You sound like you have run out of steam in caregiving. I think you are on the right track in wanting to move mom to a facility in January. I totally understand about wanting to wait through the holidays. That isn't what I would do but I understand why one would (I'm not sentimental). There are things you need to be doing now to make the transition to a NH easier. Speak with the hospice group you are with now to see which NH they are at. If they are the type that only do in-home hospice then you are going to need to find a NH with an active hospice ward and find a hospice group. There are 2 big hospice groups - VITAS & Compassus - you can also contact them to see which NH they are at., Then contact those NH to see if they have open beds. If mom is going to need to have Medicaid pay for the NH, then you need to start to get all that paperwork together for the application. The Medicaid application can be a real maddening mice maze to get through. So start now so that it too doesn't overwhelm you. The NH will give you a list of what is required for their review which is - in turn - submitted to the state caseworker by the NH with the NH bill.

Medicare will pay for hospice, but Medicare will NOT pay for the room & board part of her NH stay. That is what Medicaid will pay. Now some hospice have their own facilities. In my mom's city, VITAS has an old women's & children's hospital that is now their in-patient hospice; but admission to these type of units seem to be geared to cancer patients or major trauma patients who need pretty serious Class 3 or 4 drugs or those elderly who are really end of life. My mom would never be transferred to one of these as she can do quite well at the NH till the end.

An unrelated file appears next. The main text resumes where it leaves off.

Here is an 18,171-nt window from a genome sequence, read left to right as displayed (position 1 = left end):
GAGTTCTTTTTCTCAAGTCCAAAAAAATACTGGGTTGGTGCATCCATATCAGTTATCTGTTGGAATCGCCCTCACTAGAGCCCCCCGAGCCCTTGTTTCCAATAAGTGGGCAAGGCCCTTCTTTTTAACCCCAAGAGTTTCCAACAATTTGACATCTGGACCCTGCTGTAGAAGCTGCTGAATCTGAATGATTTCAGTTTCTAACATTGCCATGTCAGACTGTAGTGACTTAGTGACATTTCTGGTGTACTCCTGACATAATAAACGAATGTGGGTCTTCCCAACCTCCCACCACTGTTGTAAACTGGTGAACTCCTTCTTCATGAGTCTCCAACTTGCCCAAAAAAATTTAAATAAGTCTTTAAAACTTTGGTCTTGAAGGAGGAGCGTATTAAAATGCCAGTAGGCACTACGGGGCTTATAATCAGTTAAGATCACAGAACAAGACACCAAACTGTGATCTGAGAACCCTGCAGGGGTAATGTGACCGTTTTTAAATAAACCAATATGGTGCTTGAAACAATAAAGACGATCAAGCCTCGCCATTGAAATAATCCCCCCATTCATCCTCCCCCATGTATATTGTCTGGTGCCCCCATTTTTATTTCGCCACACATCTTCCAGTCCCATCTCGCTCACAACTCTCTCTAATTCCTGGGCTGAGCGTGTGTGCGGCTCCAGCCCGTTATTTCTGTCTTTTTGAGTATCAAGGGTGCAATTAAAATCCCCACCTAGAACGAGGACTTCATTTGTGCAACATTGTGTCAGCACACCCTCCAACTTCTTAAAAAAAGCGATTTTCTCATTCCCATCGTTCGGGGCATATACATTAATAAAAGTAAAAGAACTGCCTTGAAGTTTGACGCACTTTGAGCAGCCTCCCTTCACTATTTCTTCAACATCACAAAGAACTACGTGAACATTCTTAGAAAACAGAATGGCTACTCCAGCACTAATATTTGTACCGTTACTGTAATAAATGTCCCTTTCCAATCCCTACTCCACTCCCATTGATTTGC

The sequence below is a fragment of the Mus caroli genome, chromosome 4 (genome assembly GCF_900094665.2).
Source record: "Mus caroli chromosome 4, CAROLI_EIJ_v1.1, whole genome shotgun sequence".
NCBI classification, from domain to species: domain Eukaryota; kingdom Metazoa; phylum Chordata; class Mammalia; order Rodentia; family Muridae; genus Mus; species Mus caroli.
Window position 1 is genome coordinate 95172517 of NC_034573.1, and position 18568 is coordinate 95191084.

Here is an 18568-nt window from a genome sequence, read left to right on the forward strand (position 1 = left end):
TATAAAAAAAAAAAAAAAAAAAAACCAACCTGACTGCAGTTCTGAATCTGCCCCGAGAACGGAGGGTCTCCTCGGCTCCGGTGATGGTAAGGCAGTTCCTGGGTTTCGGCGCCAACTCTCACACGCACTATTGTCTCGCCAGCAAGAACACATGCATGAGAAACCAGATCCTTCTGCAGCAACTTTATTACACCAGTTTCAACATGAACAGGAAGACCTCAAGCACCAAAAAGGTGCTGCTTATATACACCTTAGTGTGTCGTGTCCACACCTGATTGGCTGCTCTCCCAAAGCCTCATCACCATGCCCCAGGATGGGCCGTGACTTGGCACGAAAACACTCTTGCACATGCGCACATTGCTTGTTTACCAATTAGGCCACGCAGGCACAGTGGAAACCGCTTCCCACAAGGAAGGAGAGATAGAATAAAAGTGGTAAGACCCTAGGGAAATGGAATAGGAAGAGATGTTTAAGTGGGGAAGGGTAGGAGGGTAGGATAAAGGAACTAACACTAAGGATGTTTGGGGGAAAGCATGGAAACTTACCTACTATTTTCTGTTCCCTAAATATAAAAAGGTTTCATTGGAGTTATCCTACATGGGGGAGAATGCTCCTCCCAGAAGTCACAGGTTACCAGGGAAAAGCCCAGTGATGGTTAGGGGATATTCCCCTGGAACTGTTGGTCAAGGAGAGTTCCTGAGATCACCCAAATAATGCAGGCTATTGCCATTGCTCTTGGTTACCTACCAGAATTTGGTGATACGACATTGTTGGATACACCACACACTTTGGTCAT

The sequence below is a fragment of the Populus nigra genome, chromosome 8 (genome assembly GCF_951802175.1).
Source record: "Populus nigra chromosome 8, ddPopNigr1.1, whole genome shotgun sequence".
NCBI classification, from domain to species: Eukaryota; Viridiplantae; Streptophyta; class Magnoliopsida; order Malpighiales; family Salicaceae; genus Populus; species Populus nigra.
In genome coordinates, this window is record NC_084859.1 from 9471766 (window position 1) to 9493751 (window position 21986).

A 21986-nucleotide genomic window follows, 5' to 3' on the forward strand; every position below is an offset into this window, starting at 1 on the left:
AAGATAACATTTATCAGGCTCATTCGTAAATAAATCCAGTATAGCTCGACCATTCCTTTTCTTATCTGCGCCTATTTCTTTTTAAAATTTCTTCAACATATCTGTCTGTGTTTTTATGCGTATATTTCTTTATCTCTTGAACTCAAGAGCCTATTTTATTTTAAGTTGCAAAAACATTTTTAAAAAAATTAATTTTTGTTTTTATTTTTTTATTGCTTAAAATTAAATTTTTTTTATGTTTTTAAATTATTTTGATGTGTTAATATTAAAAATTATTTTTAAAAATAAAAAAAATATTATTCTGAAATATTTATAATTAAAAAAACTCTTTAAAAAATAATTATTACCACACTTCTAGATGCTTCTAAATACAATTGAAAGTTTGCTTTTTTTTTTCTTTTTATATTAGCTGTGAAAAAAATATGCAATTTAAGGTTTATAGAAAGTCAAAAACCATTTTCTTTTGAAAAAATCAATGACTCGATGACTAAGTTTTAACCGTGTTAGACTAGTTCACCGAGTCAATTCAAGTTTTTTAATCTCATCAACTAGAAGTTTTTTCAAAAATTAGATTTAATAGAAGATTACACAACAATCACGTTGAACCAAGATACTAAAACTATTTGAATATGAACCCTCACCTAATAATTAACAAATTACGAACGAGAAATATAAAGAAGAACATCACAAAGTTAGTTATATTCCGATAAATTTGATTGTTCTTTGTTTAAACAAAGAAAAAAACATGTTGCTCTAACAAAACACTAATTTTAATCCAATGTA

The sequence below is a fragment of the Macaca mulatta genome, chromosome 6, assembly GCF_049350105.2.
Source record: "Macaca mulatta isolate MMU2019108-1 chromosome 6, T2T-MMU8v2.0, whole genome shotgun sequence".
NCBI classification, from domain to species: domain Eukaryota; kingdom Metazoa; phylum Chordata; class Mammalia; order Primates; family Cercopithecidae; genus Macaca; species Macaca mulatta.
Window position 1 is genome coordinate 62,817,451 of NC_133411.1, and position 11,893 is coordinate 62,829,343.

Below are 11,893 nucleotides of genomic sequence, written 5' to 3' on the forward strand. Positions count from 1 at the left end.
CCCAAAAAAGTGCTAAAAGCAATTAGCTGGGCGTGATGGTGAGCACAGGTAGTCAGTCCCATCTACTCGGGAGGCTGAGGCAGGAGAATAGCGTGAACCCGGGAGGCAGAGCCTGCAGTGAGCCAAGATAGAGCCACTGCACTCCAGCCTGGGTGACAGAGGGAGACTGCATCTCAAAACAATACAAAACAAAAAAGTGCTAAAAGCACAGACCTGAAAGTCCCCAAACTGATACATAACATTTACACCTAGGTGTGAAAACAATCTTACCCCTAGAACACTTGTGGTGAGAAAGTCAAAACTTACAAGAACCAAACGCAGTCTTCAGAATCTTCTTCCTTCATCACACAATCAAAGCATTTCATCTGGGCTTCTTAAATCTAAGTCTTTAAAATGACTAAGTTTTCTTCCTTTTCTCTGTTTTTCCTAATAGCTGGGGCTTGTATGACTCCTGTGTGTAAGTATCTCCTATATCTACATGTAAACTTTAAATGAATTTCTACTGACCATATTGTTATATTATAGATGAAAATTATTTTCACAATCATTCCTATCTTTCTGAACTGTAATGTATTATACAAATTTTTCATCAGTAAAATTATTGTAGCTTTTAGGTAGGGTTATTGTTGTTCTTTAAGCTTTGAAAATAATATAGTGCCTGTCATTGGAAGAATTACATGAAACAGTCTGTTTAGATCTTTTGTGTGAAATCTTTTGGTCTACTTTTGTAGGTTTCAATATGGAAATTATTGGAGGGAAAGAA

Not all hospice are the same. The items my mom has from hospice are very expensive and a smaller hospice group may not have the credit lines available to
order and get these items rented or bought on the spot. They may have to submit a request and wait to get approved or paid then get the equipment to mom. When it's at home care, this sort of thing is not so important but is if they are in a NH.

Oh also hospice, since it is a Medicare benefit, can be determined as to who the provider is by the Medicare patient. So you as your mom;s DPOA & MPOA can determine if it is hospice # 1 or hospice group # 4. If the NH says all their residents only can use hospice # 2, then that is b.s. and I would look at other NH for mom to go into. Good luck and please remember to take some time for yourself. The leaves are changing right now, get out an take a walk and enjoy the fall weather.